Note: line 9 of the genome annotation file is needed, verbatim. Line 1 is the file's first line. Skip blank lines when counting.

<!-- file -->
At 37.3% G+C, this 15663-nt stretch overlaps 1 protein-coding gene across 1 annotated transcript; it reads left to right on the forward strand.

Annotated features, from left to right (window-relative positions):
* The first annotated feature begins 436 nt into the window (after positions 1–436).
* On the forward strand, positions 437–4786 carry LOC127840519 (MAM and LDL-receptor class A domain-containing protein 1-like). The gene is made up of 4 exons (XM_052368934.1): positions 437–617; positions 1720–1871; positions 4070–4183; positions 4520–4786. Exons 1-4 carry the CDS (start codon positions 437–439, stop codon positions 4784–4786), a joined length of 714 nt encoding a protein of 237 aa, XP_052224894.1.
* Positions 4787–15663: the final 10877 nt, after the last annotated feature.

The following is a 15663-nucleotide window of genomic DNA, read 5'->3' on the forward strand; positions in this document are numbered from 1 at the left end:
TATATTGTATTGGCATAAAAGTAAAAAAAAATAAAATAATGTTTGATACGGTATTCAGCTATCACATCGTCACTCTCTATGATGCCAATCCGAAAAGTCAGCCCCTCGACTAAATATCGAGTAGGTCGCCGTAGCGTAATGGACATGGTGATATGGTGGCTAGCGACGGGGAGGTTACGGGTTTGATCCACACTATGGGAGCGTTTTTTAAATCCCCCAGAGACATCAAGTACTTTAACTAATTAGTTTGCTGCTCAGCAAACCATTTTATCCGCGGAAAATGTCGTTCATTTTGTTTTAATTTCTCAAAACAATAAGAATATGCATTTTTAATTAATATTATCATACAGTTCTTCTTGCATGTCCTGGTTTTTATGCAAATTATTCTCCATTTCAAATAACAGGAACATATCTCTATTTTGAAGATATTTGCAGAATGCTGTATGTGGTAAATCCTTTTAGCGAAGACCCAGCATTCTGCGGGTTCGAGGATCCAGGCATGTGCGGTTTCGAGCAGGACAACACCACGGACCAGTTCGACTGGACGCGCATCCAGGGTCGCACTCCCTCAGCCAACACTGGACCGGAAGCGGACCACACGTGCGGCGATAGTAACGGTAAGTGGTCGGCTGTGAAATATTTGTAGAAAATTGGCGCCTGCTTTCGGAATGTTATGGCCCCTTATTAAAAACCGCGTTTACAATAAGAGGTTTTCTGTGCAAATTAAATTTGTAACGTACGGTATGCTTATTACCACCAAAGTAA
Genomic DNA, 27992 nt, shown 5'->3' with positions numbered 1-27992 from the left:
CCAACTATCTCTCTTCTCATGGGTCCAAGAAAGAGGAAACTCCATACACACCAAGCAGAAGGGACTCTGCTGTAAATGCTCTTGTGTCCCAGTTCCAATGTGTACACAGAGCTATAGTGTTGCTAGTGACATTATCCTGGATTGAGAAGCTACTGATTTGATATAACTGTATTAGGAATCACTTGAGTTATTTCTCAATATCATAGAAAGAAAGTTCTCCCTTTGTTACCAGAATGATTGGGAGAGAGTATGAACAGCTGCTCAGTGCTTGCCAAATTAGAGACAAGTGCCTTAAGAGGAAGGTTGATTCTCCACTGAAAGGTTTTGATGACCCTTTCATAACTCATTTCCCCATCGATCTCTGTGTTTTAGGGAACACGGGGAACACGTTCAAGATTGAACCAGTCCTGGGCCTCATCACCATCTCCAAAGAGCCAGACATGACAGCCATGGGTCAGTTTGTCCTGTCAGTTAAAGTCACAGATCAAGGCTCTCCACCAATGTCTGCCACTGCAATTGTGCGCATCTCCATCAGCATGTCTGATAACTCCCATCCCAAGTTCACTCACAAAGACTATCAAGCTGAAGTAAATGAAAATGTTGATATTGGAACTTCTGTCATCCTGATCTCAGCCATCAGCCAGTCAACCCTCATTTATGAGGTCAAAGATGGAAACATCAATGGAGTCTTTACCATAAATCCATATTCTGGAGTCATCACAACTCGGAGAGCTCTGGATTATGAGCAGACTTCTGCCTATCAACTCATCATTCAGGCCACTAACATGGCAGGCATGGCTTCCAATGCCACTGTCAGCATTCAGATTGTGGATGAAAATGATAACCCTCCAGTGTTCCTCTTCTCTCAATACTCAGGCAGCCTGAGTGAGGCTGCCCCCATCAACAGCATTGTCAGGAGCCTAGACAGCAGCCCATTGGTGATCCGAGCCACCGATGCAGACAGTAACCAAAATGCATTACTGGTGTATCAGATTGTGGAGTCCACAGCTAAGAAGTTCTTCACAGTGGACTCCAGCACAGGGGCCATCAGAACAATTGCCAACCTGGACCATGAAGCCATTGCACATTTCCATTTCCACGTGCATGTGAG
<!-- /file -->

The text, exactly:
CCAACTATCTCTCTTCTCATGGGTCCAAGAAAGAGGAAACTCCATACACACCAAGCAGAAGGGACTCTGCTGTAAATGCTCTTGTGTCCCAGTTCCAATGTGTACACAGAGCTATAGTGTTGCTAGTGACATTATCCTGGATTGAGAAGCTACTGATTTGATATAACTGTATTAGGAATCACTTGAGTTATTTCTCAATATCATAGAAAGAAAGTTCTCCCTTTGTTACCAGAATGATTGGGAGAGAGTATGAACAGCTGCTCAGTGCTTGCCAAATTAGAGACAAGTGCCTTAAGAGGAAGGTTGATTCTCCACTGAAAGGTTTTGATGACCCTTTCATAACTCATTTCCCCATCGATCTCTGTGTTTTAGGGAACACGGGGAACACGTTCAAGATTGAACCAGTCCTGGGCCTCATCACCATCTCCAAAGAGCCAGACATGACAGCCATGGGTCAGTTTGTCCTGTCAGTTAAAGTCACAGATCAAGGCTCTCCACCAATGTCTGCCACTGCAATTGTGCGCATCTCCATCAGCATGTCTGATAACTCCCATCCCAAGTTCACTCACAAAGACTATCAAGCTGAAGTAAATGAAAATGTTGATATTGGAACTTCTGTCATCCTGATCTCAGCCATCAGCCAGTCAACCCTCATTTATGAGGTCAAAGATGGAAACATCAATGGAGTCTTTACCATAAATCCATATTCTGGAGTCATCACAACTCGGAGAGCTCTGGATTATGAGCAGACTTCTGCCTATCAACTCATCATTCAGGCCACTAACATGGCAGGCATGGCTTCCAATGCCACTGTCAGCATTCAGATTGTGGATGAAAATGATAACCCTCCAGTGTTCCTCTTCTCTCAATACTCAGGCAGCCTGAGTGAGGCTGCCCCCATCAACAGCATTGTCAGGAGCCTAGACAGCAGCCCATTGGTGATCCGAGCCACCGATGCAGACAGTAACCAAAATGCATTACTGGTGTATCAGATTGTGGAGTCCACAGCTAAGAAGTTCTTCACAGTGGACTCCAGCACAGGGGCCATCAGAACAATTGCCAACCTGGACCATGAAGCCATTGCACATTTCCATTTCCACGTGCATGTGAG